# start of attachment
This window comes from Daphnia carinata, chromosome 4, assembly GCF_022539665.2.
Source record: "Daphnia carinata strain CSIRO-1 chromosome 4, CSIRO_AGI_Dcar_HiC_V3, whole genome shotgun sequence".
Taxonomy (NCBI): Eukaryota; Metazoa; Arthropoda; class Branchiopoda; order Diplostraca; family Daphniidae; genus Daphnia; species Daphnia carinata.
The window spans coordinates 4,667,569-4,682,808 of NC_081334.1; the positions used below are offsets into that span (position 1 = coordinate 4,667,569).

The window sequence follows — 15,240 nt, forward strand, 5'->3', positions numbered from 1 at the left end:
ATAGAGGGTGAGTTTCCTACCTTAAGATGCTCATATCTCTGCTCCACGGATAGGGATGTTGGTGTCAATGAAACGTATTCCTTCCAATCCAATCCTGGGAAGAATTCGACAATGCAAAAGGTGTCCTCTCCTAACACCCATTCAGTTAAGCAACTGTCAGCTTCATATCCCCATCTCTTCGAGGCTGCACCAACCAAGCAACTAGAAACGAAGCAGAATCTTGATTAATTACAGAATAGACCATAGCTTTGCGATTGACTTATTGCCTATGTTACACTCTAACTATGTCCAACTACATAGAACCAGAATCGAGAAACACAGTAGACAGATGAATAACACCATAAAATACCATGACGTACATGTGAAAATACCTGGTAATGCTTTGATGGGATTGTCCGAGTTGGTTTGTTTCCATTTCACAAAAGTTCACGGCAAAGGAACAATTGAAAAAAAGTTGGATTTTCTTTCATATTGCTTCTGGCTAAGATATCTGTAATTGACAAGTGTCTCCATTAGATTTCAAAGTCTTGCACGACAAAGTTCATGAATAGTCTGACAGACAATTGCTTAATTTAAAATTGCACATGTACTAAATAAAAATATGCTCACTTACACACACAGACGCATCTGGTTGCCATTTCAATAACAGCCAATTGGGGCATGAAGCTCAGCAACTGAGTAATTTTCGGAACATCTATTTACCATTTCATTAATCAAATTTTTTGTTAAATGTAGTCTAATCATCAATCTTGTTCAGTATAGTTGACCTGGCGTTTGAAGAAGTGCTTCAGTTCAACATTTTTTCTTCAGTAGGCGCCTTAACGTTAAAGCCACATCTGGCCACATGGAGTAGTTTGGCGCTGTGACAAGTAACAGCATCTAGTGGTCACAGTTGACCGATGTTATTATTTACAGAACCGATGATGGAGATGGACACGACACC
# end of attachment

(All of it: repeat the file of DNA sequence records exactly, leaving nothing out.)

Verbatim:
This window comes from Daphnia carinata, chromosome 4, assembly GCF_022539665.2.
Source record: "Daphnia carinata strain CSIRO-1 chromosome 4, CSIRO_AGI_Dcar_HiC_V3, whole genome shotgun sequence".
Taxonomy (NCBI): Eukaryota; Metazoa; Arthropoda; class Branchiopoda; order Diplostraca; family Daphniidae; genus Daphnia; species Daphnia carinata.
The window spans coordinates 4,667,569-4,682,808 of NC_081334.1; the positions used below are offsets into that span (position 1 = coordinate 4,667,569).

The window sequence follows — 15,240 nt, forward strand, 5'->3', positions numbered from 1 at the left end:
ATAGAGGGTGAGTTTCCTACCTTAAGATGCTCATATCTCTGCTCCACGGATAGGGATGTTGGTGTCAATGAAACGTATTCCTTCCAATCCAATCCTGGGAAGAATTCGACAATGCAAAAGGTGTCCTCTCCTAACACCCATTCAGTTAAGCAACTGTCAGCTTCATATCCCCATCTCTTCGAGGCTGCACCAACCAAGCAACTAGAAACGAAGCAGAATCTTGATTAATTACAGAATAGACCATAGCTTTGCGATTGACTTATTGCCTATGTTACACTCTAACTATGTCCAACTACATAGAACCAGAATCGAGAAACACAGTAGACAGATGAATAACACCATAAAATACCATGACGTACATGTGAAAATACCTGGTAATGCTTTGATGGGATTGTCCGAGTTGGTTTGTTTCCATTTCACAAAAGTTCACGGCAAAGGAACAATTGAAAAAAAGTTGGATTTTCTTTCATATTGCTTCTGGCTAAGATATCTGTAATTGACAAGTGTCTCCATTAGATTTCAAAGTCTTGCACGACAAAGTTCATGAATAGTCTGACAGACAATTGCTTAATTTAAAATTGCACATGTACTAAATAAAAATATGCTCACTTACACACACAGACGCATCTGGTTGCCATTTCAATAACAGCCAATTGGGGCATGAAGCTCAGCAACTGAGTAATTTTCGGAACATCTATTTACCATTTCATTAATCAAATTTTTTGTTAAATGTAGTCTAATCATCAATCTTGTTCAGTATAGTTGACCTGGCGTTTGAAGAAGTGCTTCAGTTCAACATTTTTTCTTCAGTAGGCGCCTTAACGTTAAAGCCACATCTGGCCACATGGAGTAGTTTGGCGCTGTGACAAGTAACAGCATCTAGTGGTCACAGTTGACCGATGTTATTATTTACAGAACCGATGATGGAGATGGACACGACACC